Following this path I discovered a boat-house thatched over with palm leaves. Inside it were two good canoes with their paddles, floating and tied to the stumps of trees by fibre ropes. Instantly I made up my mind that I would paddle to the island and investigate. Just as I was about to step into one of the canoes the light was cut off. Looking up I saw that a man was crouching in the door-place of the boat-house in order to enter, and paused guiltily.
"Friend-from-the-Sea" (that was the name that these islanders had given to me), said the voice of Marama, "say--what are you doing here?"
"I am about to take a row on the lake, Chief," I answered carelessly.
"Indeed, Friend. Have we then treated you so badly that you are tired of life?"
"What do you mean?" I asked.
"Come out into the sunlight, Friend, and I will explain to you."
I hesitated till I saw Marama lifting the heavy wooden spear he carried and remembered that I was unarmed. Then I came out.
"What does all this mean, Chief?" I asked angrily when we were clear of the patch of cotton palm.
"I mean, Friend, that you have been very near to making a longer journey than you thought. Have patience now and listen to me. I saw you leaving the village this morning and followed, suspecting your purpose. Yes, I followed alone, saying nothing to the priests of Oro who fortunately were away watching the Bellower for their own reasons. I saw you searching out the secrets of the mountain with those magic tubes that make things big that are small, and things that are far off come near, and I followed you to the canoes."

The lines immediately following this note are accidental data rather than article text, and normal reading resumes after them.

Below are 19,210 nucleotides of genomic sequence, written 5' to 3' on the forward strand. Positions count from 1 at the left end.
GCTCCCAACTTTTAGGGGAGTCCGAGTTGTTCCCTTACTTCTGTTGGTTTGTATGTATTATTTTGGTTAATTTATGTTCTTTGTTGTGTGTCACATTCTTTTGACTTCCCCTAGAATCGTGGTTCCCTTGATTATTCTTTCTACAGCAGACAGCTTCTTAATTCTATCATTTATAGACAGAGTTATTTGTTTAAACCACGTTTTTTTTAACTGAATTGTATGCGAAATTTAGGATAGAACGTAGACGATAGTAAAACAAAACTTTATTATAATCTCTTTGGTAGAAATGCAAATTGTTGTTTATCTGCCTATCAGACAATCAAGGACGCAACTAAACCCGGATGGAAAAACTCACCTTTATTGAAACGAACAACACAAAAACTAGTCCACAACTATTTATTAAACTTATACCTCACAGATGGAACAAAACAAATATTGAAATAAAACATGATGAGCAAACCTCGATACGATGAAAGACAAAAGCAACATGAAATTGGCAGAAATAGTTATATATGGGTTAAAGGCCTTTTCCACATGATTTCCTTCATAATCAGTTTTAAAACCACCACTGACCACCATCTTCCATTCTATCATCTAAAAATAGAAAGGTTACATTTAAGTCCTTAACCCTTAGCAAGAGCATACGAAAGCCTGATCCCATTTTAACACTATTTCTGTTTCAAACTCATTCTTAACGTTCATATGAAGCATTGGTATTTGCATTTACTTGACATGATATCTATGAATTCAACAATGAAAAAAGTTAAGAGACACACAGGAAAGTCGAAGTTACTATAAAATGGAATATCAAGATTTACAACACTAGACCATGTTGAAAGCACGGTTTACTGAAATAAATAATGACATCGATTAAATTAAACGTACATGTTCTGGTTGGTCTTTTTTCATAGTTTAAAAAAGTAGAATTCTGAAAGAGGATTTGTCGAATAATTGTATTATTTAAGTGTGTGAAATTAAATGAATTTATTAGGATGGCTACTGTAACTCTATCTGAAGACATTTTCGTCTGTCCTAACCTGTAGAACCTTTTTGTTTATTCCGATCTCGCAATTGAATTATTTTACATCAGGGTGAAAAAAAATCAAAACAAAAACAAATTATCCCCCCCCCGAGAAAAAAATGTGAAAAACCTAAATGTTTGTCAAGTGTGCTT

"All that is plain enough, Marama. But why?"
"Have I not told you, Friend-from-the-Sea, that yonder hill which is called Orofena, whence this island takes its name, is sacred?"
"You said so, but what of it?"
"This: to set foot thereon is to die and, I suppose, great as you are, you, too, can die like others. At least, although I love you, had you not come away from that canoe I was about to discover whether this is so."
"Then for what are the canoes used?" I asked with irritation.
"You see that flat rock, Friend, with the hole beyond, which is the mouth of a cave that appeared only in the great storm that brought you to our land? They are used to convey offerings which are laid upon the rock. Beyond it no man may go, and since the beginning no man has ever gone."
"Offerings to whom?"
"To the Oromatuas, the spirits of the great dead who live there."
"Oromatuas? Oro! It is always something to do with Oro. Who and what is Oro?"
"Oro is a god, Friend, though it is true that the priests say that above him there is a greater god called Degai, the Creator, the Fate who made all things and directs all things."
"Very well, but why do you suppose that Oro, the servant of Degai, lives in that mountain? I thought that he lived in a grove yonder where your priests, as I am told, have an image of him."
"I do not know, Friend-from-the-Sea, but so it has been held from the beginning. The image in the grove is only visited by his spirit from time to time. Now, I pray you, come back and before the priests discover that you have been here, and forget that there are any canoes upon this lake."
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When the World Shook -by- H. Rider Haggard